Before I go on, I toyed with the interface a bit. It is a standard text parser with two word commands, not unlike the Hi-Res Adventures that I have been playing. Like those games, some of the items that you can interact with have full-screen portraits:





Even the inventory screen has a separate view, clearly laying out all of the items that you are carrying. I love the detail! I checked later and yes, you get a screen with the Hulk instead if you are transformed.


Carrying: Purple pants (ripped)

As any good adventure gamer would, I pick up everything nailed down. Bruce is not strong enough to get or pull on the iron ring, but any attempts to transform here result in more gas and switching back to Banner once again. Obviously, I have a puzzle on my hands, but I suspect it is one I will come back to later.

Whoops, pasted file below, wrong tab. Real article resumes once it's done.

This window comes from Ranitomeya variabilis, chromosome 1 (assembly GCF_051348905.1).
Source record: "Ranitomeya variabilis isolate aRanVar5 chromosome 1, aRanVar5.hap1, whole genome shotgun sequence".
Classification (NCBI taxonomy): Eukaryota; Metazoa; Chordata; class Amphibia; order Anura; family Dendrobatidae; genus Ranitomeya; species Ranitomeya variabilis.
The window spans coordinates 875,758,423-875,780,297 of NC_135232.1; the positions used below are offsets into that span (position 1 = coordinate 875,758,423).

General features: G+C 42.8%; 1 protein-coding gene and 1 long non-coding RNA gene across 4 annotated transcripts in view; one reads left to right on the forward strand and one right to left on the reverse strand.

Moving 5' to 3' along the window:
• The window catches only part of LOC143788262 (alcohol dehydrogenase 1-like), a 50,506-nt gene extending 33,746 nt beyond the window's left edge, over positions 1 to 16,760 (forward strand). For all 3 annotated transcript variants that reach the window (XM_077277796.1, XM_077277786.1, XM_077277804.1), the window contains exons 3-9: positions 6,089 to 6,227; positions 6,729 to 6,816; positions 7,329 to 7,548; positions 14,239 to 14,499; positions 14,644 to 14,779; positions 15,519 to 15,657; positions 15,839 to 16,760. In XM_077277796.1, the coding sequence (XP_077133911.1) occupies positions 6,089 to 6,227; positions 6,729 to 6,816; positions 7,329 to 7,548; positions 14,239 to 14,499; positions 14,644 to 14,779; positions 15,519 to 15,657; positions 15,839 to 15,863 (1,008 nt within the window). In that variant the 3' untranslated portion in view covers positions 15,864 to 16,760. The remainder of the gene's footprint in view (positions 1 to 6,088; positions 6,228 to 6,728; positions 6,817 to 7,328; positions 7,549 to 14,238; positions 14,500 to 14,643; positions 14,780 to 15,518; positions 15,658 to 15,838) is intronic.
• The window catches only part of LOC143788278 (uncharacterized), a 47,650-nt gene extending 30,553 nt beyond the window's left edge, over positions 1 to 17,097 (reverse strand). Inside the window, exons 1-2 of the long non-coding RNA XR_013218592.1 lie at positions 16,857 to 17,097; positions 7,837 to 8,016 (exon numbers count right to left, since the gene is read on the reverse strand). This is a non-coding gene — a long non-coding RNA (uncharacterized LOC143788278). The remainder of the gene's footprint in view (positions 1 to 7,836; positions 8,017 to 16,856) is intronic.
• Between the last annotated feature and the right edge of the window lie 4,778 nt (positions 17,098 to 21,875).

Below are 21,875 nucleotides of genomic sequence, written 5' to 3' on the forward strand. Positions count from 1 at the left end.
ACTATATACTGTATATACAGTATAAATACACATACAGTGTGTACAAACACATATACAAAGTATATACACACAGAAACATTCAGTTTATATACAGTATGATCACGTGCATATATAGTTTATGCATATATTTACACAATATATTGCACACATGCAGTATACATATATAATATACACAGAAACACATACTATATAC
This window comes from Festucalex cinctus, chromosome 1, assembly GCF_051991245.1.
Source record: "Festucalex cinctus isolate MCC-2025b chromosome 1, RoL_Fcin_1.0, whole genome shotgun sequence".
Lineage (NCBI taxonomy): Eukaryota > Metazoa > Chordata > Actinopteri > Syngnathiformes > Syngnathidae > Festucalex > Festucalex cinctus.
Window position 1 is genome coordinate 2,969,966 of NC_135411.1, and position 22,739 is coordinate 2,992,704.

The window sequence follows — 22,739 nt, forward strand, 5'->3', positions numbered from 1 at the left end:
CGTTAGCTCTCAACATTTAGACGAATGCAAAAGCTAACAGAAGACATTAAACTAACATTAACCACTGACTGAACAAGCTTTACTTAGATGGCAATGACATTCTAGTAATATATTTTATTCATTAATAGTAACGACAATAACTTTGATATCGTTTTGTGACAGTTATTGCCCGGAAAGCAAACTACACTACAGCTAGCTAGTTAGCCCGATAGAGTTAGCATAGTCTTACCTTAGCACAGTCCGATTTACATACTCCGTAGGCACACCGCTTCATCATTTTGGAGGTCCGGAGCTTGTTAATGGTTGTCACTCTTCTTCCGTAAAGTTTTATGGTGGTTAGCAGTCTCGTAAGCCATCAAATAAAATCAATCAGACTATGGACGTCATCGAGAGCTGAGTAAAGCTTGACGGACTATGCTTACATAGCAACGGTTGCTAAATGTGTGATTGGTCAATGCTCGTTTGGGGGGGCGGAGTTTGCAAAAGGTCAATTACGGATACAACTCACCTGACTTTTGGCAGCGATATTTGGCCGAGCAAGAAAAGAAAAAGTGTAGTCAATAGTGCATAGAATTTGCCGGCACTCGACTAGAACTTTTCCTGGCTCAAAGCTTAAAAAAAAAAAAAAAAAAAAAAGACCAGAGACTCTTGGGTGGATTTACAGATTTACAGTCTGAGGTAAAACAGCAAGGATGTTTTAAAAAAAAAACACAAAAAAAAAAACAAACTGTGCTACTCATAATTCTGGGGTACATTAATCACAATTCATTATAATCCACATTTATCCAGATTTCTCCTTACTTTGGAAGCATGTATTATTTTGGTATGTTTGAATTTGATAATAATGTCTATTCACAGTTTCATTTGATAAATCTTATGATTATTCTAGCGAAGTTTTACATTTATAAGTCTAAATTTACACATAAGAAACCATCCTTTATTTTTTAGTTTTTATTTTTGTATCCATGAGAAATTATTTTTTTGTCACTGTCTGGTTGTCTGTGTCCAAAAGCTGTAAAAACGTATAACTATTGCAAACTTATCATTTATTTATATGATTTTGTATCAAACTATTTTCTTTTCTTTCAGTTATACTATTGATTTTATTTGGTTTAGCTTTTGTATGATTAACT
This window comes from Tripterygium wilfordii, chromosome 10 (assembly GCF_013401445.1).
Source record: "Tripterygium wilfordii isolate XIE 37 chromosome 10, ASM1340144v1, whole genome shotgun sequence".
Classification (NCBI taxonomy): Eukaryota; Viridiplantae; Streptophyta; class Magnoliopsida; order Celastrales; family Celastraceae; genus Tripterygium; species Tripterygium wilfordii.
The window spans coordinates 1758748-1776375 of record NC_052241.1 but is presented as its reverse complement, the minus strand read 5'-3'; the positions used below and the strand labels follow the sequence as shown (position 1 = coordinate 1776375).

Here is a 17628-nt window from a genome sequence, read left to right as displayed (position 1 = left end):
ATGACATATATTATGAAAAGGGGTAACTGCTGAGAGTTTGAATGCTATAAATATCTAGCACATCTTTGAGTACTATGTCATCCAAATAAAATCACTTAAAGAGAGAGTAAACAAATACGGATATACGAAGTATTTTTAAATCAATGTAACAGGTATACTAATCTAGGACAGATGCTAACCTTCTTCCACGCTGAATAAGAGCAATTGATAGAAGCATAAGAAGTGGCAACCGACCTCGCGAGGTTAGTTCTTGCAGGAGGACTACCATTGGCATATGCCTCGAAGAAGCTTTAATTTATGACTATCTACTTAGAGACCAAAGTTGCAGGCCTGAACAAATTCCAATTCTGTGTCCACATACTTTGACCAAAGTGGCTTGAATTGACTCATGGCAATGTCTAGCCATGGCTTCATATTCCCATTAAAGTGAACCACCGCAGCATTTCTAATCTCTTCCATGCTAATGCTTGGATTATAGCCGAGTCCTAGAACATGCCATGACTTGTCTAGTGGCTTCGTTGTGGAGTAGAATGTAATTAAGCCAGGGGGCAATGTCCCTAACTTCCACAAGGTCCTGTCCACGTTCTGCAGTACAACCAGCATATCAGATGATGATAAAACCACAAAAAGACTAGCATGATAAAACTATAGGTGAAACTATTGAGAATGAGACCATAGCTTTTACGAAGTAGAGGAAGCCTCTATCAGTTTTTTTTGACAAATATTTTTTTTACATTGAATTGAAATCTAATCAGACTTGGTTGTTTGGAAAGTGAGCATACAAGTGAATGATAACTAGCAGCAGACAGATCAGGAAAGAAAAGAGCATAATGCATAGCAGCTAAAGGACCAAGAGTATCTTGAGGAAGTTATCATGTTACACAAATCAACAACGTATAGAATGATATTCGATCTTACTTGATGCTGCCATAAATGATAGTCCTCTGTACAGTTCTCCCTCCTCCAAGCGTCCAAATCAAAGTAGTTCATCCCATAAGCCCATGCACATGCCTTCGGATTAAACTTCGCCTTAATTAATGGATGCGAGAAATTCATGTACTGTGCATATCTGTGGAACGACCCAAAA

I head east to a tunnel with a button and a sign. The sign is warning me of high gravity ahead, which sounds deadly. When I push the button, I get a message that says “delay on”, but no clear idea what it is delaying. I try to leave the dome but, as expected, I die immediately in the high gravity. I guess I need to be the Hulk to get out.

Instead of having to start over, the game sends me to a much nicer place: heaven.


There’s a sign on the wall, but she wants to be sure
‘cause you know sometimes words have two meanings.

Going down the stairs here takes me back to the starting point. Just in case there is a reason that I shouldn’t die, I start the game over again, but it is nice that there is an easy way back. I just fear that there is a catch…